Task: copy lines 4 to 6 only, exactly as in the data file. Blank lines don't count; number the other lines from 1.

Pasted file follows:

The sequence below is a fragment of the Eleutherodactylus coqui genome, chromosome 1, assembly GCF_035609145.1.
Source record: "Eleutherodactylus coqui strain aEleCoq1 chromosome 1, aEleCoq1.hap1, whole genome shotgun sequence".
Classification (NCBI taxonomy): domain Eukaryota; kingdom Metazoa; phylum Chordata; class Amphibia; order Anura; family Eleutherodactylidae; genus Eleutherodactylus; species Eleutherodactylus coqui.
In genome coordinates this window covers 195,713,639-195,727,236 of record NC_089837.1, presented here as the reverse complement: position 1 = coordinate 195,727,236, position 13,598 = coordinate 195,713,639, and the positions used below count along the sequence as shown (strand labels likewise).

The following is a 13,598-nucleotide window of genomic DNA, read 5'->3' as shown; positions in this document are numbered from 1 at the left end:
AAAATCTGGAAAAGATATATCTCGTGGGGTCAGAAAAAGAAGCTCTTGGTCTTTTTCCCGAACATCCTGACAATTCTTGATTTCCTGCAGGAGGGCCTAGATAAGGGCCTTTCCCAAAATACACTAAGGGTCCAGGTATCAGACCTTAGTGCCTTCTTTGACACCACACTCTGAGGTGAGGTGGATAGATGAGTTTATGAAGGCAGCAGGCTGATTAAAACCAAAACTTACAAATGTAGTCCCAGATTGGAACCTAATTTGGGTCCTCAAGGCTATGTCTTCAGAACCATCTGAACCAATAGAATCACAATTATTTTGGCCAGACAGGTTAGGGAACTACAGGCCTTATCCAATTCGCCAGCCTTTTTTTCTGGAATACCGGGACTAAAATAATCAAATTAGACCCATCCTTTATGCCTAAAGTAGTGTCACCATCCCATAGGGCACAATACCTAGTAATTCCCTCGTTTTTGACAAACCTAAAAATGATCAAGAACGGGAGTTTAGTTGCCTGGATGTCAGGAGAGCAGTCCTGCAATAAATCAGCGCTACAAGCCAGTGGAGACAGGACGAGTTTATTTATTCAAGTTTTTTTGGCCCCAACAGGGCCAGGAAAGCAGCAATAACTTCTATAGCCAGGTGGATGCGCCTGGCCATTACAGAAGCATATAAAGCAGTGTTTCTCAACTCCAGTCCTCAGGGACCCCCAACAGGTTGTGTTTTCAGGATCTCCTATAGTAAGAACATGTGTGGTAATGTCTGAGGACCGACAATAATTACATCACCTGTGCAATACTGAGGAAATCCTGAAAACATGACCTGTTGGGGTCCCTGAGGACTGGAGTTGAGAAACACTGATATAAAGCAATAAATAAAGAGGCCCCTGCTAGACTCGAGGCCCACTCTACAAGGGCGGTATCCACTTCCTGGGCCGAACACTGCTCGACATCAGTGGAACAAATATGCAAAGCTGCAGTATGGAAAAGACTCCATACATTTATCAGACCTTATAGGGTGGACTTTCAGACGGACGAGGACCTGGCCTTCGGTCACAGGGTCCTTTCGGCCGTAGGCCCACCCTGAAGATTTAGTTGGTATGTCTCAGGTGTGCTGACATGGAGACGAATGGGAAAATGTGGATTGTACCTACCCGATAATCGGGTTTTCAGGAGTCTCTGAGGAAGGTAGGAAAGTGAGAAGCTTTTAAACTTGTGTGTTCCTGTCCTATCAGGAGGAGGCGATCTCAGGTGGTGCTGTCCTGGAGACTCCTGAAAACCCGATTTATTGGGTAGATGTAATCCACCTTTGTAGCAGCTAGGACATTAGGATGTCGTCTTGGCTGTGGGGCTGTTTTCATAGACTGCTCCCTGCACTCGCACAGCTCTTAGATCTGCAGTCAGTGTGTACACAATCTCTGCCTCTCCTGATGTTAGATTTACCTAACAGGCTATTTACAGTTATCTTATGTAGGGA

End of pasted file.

In genome coordinates this window covers 195,713,639-195,727,236 of record NC_089837.1, presented here as the reverse complement: position 1 = coordinate 195,727,236, position 13,598 = coordinate 195,713,639, and the positions used below count along the sequence as shown (strand labels likewise).

The following is a 13,598-nucleotide window of genomic DNA, read 5'->3' as shown; positions in this document are numbered from 1 at the left end:
AAAATCTGGAAAAGATATATCTCGTGGGGTCAGAAAAAGAAGCTCTTGGTCTTTTTCCCGAACATCCTGACAATTCTTGATTTCCTGCAGGAGGGCCTAGATAAGGGCCTTTCCCAAAATACACTAAGGGTCCAGGTATCAGACCTTAGTGCCTTCTTTGACACCACACTCTGAGGTGAGGTGGATAGATGAGTTTATGAAGGCAGCAGGCTGATTAAAACCAAAACTTACAAATGTAGTCCCAGATTGGAACCTAATTTGGGTCCTCAAGGCTATGTCTTCAGAACCATCTGAACCAATAGAATCACAATTATTTTGGCCAGACAGGTTAGGGAACTACAGGCCTTATCCAATTCGCCAGCCTTTTTTTCTGGAATACCGGGACTAAAATAATCAAATTAGACCCATCCTTTATGCCTAAAGTAGTGTCACCATCCCATAGGGCACAATACCTAGTAATTCCCTCGTTTTTGACAAACCTAAAAATGATCAAGAACGGGAGTTTAGTTGCCTGGATGTCAGGAGAGCAGTCCTGCAATAAATCAGCGCTACAAGCCAGTGGAGACAGGACGAGTTTATTTATTCAAGTTTTTTTGGCCCCAACAGGGCCAGGAAAGCAGCAATAACTTCTATAGCCAGGTGGATGCGCCTGGCCATTACAGAAGCATATAAAGCAGTGTTTCTCAACTCCAGTCCTCAGGGACCCCCAACAGGTTGTGTTTTCAGGATCTCCTATAGTAAGAACATGTGTGGTAATGTCTGAGGACCGACAATAATTACATCACCTGTGCAATACTGAGGAAATCCTGAAAACATGACCTGTTGGGGTCCCTGAGGACTGGAGTTGAGAAACACTGATATAAAGCAATAAATAAAGAGGCCCCTGCTAGACTCGAGGCCCACTCTACAAGGGCGGTATCCACTTCCTGGGCCGAACACTGCTCGACATCAGTGGAACAAATATGCAAAGCTGCAGTATGGAAAAGACTCCATACATTTATCAGACCTTATAGGGTGGACTTTCAGACGGACGAGGACCTGGCCTTCGGTCACAGGGTCCTTTCGGCCGTAGGCCCACCCTGAAGATTTAGTTGGTATGTCTCAGGTGTGCTGACATGGAGACGAATGGGAAAATGTGGATTGTACCTACCCGATAATCGGGTTTTCAGGAGTCTCTGAGGAAGGTAGGAAAGTGAGAAGCTTTTAAACTTGTGTGTTCCTGTCCTATCAGGAGGAGGCGATCTCAGGTGGTGCTGTCCTGGAGACTCCTGAAAACCCGATTTATTGGGTAGATGTAATCCACCTTTGTAGCAGCTAGGACATTAGGATGTCGTCTTGGCTGTGGGGCTGTTTTCATAGACTGCTCCCTGCACTCGCACAGCTCTTAGATCTGCAGTCAGTGTGTACACAATCTCTGCCTCTCCTGATGTTAGATTTACCTAACAGGCTATTTACAGTTATCTTATGTAGGGA